Compare the Ways in Which James Joyce and Sylvia Plath Portray Intense Experience and Emotional State

Topics: Emotion, Sylvia Plath, Feeling Pages: 7 (2545 words) Published: April 3, 2013
Compare the ways in which James Joyce and Sylvia Plath portray intense experience and emotional states in their writing

Both writers portray intense experience and emotional state in their writing; this creates engaging emotive texts which creates imagery in the reader’s minds. James Joyce uses more subtle ways than Plath of creating intricate imagery and emotions for the reader through long descriptive writing in ‘Eveline’, a short story where a young woman is planning to run away from her violent father to marry a sailor but cannot follow through at the end. Sylvia Plath uses highly expressive writing which give a view into her mind and thoughts to create this experience for the reader. The poems are; ‘Tulips’ which is a poem written by Plath about her time in hospital where she was having her appendix removed shortly after miscarrying, ‘Daddy’ which is a rather provocative poem written not long before her suicide about a girl who’s father’s death deeply disturbed her and ‘You’re’ a poem describing her unborn child. Joyce portrays intense experience and emotional state in ‘Eveline’ through imagery and sensory language “She sat at the window watching the evening invade the avenue. Her head was leaned against the window curtains and in her nostrils was the odour of dusty cretonne” Joyce uses alliteration to emphasise key verbs by using repeated sounds which sound such as ‘she sat’ and ‘window watching’ the passive nature of these verbs connote uncertainty and guilt at the idea of leaving her home foreshadowing her inability to go through with her plans with Frank. ‘Invade’ violent military imagery is used to describe the night which connotes her fear and uncertainty, as when the evening draws on as does the time to fulfil her promise to Frank which she feels is in conflict with her duties as a daughter. Sensory imagery is also used, ‘in her nostrils was the odour of dusty cretonne’ this gives the reader a more intense experience by showing detail and making the reader use their imagination. Plath also uses sensory language alongside elemental language in Tulips to portray an intense experience and emotional state “The water I taste is warm and salt, like the sea,” Plath uses elemental language of the sea to liken her dreamlike state to being lost at sea and the tulips in this case as dangerous to her ideal state of mind pulling her away from the comfort she finds in nothingness, this portrays an intense experience and emotional state to the reader as it uses elemental language to show the power that this has over her. Both of the writers use colour as a way of portraying intense experience and emotional state, Joyce uses sight and colour to create detailed description “not like their little brown houses but bright brick houses with shining roofs” this use of the colour adjective brown is to show that they aren’t rich as this is a dull colour for functional use not aesthetics, this colour contrasts with the ‘bright brick houses with shining roofs’ as these buildings appear to be newer and more expensive than theirs shown by the pre-modifying adjectives ‘bright’ and ‘shining’, this shows the change to her childhood play area from theirs to the man from Belfast showing her childhood has ended. The difference in colour also shows the divide between the classes, the use of the personal possessive pronoun ‘their’ supports the contrast shown by colour and shows that she feels separated from the more wealthy residents and that there is a sense of community between her and her neighbours. Not only do the colours and pre-modifying adjectives used create imagery but they also show contrast and allow us to understand her feelings of separation from the wealthier neighbours. In Plath’s poem Tulips colour is used extensively “I could hear them breathe lightly, through their white swaddlings, like an awful baby. Their redness talks to my wound” white is used in this poem as a colour that represents nothingness and comfort, it is the...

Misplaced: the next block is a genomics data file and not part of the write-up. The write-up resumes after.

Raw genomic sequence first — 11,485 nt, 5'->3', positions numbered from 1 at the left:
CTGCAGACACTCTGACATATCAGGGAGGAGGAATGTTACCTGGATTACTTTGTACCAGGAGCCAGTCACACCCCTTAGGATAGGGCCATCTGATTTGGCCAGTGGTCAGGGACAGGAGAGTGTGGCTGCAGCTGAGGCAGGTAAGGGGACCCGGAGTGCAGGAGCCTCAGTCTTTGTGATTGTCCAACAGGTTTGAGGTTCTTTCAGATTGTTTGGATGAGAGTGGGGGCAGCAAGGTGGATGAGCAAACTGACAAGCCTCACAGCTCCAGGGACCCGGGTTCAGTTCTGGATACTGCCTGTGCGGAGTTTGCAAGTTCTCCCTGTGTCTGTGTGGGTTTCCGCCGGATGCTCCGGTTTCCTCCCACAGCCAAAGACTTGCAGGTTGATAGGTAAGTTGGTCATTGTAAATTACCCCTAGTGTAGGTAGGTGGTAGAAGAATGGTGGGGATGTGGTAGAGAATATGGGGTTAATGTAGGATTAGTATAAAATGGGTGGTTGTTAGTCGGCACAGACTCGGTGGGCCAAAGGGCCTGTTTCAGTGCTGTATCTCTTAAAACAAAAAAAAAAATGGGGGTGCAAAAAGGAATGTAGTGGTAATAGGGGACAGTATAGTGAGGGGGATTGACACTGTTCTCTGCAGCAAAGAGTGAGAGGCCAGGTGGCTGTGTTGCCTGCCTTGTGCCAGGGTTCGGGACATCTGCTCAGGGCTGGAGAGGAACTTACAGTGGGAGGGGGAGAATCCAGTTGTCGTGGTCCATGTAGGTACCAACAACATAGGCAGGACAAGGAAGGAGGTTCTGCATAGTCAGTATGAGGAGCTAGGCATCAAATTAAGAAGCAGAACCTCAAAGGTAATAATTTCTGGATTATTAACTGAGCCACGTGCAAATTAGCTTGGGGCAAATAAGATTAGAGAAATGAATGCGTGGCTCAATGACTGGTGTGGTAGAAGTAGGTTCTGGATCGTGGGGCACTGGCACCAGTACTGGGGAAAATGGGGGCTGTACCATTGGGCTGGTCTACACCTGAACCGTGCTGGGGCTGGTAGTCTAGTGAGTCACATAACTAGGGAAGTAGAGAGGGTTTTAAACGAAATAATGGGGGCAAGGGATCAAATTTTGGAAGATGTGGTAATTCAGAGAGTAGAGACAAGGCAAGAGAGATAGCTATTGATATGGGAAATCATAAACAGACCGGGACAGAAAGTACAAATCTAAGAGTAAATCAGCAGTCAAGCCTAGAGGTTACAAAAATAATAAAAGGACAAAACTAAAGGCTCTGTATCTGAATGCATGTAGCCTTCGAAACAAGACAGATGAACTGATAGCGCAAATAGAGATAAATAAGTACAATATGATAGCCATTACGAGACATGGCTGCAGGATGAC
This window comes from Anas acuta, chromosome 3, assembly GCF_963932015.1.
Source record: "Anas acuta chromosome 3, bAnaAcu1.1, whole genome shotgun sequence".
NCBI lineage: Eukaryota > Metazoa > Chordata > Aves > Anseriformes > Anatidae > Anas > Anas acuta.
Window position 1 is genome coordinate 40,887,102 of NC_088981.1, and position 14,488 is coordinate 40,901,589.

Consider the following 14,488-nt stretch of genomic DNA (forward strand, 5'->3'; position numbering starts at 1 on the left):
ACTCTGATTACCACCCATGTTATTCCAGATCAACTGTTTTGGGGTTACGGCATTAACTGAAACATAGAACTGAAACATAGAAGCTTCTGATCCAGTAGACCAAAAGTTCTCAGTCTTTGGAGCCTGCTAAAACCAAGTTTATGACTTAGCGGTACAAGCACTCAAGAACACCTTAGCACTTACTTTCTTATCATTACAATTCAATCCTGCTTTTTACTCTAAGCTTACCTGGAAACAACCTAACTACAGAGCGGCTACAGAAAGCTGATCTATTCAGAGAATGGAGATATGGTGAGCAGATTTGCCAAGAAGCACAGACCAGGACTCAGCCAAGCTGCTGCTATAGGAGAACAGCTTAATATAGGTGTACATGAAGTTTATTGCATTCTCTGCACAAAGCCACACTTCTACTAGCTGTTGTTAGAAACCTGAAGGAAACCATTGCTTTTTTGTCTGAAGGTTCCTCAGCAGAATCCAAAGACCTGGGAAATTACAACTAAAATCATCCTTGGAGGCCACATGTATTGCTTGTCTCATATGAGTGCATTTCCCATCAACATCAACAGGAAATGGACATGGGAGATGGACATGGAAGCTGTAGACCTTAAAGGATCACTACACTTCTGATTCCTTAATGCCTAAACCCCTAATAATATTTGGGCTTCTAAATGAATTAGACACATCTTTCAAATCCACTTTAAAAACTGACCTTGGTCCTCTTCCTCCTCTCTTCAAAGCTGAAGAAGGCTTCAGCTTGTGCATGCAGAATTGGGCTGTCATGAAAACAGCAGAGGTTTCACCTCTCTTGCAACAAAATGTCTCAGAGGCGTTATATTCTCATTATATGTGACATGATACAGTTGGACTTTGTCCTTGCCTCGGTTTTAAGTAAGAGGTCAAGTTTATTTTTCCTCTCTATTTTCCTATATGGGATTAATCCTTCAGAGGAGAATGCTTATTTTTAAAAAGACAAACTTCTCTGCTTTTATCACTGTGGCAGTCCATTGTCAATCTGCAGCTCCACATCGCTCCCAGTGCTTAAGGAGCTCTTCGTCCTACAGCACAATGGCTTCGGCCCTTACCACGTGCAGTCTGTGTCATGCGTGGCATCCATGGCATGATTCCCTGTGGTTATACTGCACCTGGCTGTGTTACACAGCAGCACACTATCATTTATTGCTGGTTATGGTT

Bibliography: Joyce, James
Grant Richards Ltd, June 1914
Plath, Sylvia.
HarperCollins Publishers 1999
David’s Teaching Blog
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